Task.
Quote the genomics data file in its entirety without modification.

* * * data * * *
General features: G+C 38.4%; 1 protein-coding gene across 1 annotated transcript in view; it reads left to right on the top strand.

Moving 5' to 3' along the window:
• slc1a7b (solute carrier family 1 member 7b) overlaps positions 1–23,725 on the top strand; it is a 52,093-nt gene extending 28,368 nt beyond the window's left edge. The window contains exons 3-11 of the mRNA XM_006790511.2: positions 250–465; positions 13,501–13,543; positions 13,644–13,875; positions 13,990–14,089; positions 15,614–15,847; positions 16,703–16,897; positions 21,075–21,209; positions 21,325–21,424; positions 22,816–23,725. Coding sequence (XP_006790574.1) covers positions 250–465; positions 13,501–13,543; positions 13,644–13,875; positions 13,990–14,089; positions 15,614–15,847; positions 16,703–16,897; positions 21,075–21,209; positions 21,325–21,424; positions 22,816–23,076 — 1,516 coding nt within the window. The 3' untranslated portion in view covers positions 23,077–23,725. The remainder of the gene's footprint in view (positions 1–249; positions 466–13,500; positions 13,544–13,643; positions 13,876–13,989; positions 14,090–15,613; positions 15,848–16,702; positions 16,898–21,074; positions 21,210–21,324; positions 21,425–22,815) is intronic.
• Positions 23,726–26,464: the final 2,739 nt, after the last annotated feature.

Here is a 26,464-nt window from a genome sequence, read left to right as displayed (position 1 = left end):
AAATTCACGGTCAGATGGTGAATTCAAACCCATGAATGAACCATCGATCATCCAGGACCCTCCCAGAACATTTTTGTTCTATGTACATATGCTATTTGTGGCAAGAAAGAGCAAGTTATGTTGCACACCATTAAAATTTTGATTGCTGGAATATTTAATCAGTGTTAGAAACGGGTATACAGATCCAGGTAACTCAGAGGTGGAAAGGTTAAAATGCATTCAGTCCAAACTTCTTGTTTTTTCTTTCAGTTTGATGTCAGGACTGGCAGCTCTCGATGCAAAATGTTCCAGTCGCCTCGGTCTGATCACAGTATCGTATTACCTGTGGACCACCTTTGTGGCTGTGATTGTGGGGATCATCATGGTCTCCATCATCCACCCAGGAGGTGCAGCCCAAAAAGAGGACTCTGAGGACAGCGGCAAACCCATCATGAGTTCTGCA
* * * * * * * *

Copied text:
General features: G+C 38.4%; 1 protein-coding gene across 1 annotated transcript in view; it reads left to right on the top strand.

Moving 5' to 3' along the window:
• slc1a7b (solute carrier family 1 member 7b) overlaps positions 1–23,725 on the top strand; it is a 52,093-nt gene extending 28,368 nt beyond the window's left edge. The window contains exons 3-11 of the mRNA XM_006790511.2: positions 250–465; positions 13,501–13,543; positions 13,644–13,875; positions 13,990–14,089; positions 15,614–15,847; positions 16,703–16,897; positions 21,075–21,209; positions 21,325–21,424; positions 22,816–23,725. Coding sequence (XP_006790574.1) covers positions 250–465; positions 13,501–13,543; positions 13,644–13,875; positions 13,990–14,089; positions 15,614–15,847; positions 16,703–16,897; positions 21,075–21,209; positions 21,325–21,424; positions 22,816–23,076 — 1,516 coding nt within the window. The 3' untranslated portion in view covers positions 23,077–23,725. The remainder of the gene's footprint in view (positions 1–249; positions 466–13,500; positions 13,544–13,643; positions 13,876–13,989; positions 14,090–15,613; positions 15,848–16,702; positions 16,898–21,074; positions 21,210–21,324; positions 21,425–22,815) is intronic.
• Positions 23,726–26,464: the final 2,739 nt, after the last annotated feature.

Here is a 26,464-nt window from a genome sequence, read left to right as displayed (position 1 = left end):
AAATTCACGGTCAGATGGTGAATTCAAACCCATGAATGAACCATCGATCATCCAGGACCCTCCCAGAACATTTTTGTTCTATGTACATATGCTATTTGTGGCAAGAAAGAGCAAGTTATGTTGCACACCATTAAAATTTTGATTGCTGGAATATTTAATCAGTGTTAGAAACGGGTATACAGATCCAGGTAACTCAGAGGTGGAAAGGTTAAAATGCATTCAGTCCAAACTTCTTGTTTTTTCTTTCAGTTTGATGTCAGGACTGGCAGCTCTCGATGCAAAATGTTCCAGTCGCCTCGGTCTGATCACAGTATCGTATTACCTGTGGACCACCTTTGTGGCTGTGATTGTGGGGATCATCATGGTCTCCATCATCCACCCAGGAGGTGCAGCCCAAAAAGAGGACTCTGAGGACAGCGGCAAACCCATCATGAGTTCTGCA